"Well that is users for you. Never happy. They don't realise how difficult our job is."

"What worries me Richard is this. Do you realise how difficult their jobs are?"

"A new tool would let us..."

"Richard. Richard. Richard. You pick up the phone. You find out what is upsetting the person on the phone, and when they put the phone down you leave them with the feeling that they don't need to worry. How is a new tool going to help you achieve that? How difficult can it be anyway? By the way how are the issues with  the changes to the MFD IP addresses coming along?"

"Is there an issue? No one has told me yet."

"Richard, you are the Help Desk Manager. It is your job to know, and to make sure that other people know what is going on as well. Get out there and sort it."

"But what about your team meeting, it starts in ten minutes."

"Yes it does, but I think it would be a better use of your time to get back to the desk and sort things out."

There was an awkward pause.

" Now Richard. Now would be a good time to go and sort it out"

Lessons From Beyond the Clouds

My Adventures in the world of thin client computing

We sometimes forget that IT strategy should be driven by business imperatives, and that those business imperatives don't change just because the technology does.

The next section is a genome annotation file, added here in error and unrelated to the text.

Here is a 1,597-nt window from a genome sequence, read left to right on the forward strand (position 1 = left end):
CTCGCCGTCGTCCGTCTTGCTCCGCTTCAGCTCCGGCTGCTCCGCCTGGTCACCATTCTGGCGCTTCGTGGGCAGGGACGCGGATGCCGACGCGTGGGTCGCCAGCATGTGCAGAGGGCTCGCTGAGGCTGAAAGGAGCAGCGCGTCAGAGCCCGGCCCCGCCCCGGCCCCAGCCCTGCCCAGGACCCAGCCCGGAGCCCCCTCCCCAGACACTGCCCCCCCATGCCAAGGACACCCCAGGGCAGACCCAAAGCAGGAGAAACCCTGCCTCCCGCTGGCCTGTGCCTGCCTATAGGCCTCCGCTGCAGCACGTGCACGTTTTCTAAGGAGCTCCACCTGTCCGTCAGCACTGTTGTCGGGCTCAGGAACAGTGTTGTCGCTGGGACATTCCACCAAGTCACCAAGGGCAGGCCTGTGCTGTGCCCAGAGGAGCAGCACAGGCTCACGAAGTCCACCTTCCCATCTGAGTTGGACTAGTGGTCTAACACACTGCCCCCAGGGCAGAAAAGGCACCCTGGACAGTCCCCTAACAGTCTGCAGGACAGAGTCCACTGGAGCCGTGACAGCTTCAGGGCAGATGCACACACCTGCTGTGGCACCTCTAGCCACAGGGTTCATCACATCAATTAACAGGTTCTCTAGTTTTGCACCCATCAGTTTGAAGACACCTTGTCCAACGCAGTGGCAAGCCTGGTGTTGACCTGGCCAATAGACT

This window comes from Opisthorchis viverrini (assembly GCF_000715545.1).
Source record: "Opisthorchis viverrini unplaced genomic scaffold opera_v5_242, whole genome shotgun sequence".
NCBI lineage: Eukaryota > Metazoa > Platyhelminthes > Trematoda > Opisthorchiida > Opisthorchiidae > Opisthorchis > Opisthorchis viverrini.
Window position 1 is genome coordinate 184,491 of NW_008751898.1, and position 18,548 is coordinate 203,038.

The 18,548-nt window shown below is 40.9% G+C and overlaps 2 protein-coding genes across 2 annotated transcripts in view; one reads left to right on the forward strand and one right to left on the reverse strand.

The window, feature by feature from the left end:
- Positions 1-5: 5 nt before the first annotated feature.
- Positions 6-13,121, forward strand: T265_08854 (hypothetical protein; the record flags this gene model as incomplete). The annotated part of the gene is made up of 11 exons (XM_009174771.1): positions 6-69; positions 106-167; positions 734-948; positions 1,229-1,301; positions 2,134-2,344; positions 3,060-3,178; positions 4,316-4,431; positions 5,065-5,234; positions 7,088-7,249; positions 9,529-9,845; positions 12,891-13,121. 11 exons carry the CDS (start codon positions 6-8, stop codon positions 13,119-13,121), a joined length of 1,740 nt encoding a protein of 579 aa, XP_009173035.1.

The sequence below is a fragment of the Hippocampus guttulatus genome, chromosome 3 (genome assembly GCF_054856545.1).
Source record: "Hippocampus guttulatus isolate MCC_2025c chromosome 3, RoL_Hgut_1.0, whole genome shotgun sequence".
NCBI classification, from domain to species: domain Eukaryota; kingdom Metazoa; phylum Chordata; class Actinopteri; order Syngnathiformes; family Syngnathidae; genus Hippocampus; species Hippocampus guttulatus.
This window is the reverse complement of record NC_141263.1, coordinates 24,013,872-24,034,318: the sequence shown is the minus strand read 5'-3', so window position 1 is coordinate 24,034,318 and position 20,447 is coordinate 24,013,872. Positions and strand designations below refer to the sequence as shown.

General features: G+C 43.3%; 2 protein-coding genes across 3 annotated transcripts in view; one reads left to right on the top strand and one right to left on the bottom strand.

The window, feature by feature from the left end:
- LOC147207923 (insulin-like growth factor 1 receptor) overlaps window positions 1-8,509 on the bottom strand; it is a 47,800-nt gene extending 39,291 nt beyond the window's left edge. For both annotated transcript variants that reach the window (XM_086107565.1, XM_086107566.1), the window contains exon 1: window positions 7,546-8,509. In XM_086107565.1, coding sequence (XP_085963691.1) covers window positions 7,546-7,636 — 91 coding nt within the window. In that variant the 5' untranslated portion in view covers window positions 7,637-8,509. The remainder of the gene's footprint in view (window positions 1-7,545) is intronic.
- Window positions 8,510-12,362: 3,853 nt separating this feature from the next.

So when we start to look at Cloud and SaaS from  an ITSM perspective we should always keep those business imperatives in mind. It also helps to remind ourselves that the problems the business want the cloud to solve are existing ones.

One of the most interesting projects I've been involved in recently replaced all the client's desktop computers with thin client devices, accessing all applications over a combination of an intranet and the internet and a mixture of internal and external hosting. The thin clients and the infrastructure were all provided  as part of an outsourcing deal.

It was a fascinating experience with novel technology and as you might expect there were major hiccups along the way. What struck me time after time though  was that the challenges and issues from an ITSM perspective were all old familiar friends, but seen in a new light. As the French say

Plus ca change, plus c'est la meme chose

Let us begin with what the business were trying to do, and this was very much a business led change. 

They wanted:
  • Reduced and predictable running costs and total lifetime cost
  • Scalability 
  • A stable platform to enable rapid roll out of new services 
A longer term requirement was to enable their internal services to be made available to other partners and directly to their customers.

Lots of implications obviously follow from these high level objectives. Not all of them were perhaps realised at the time, and others were over emphasised during the roll out of the project at the cost of reducing the overall benefit delivered. Other objectives were also added on during the life of the project, such as integration with the business's green policy.

What about the service management perspective?

Many of these will already be familiar to you, I'm sure.

Service Transition
A major issue, as with so many projects, was that the project team made decisions with a significant impact on the  quality of service that could not be delivered without seeking the approval of the service management team,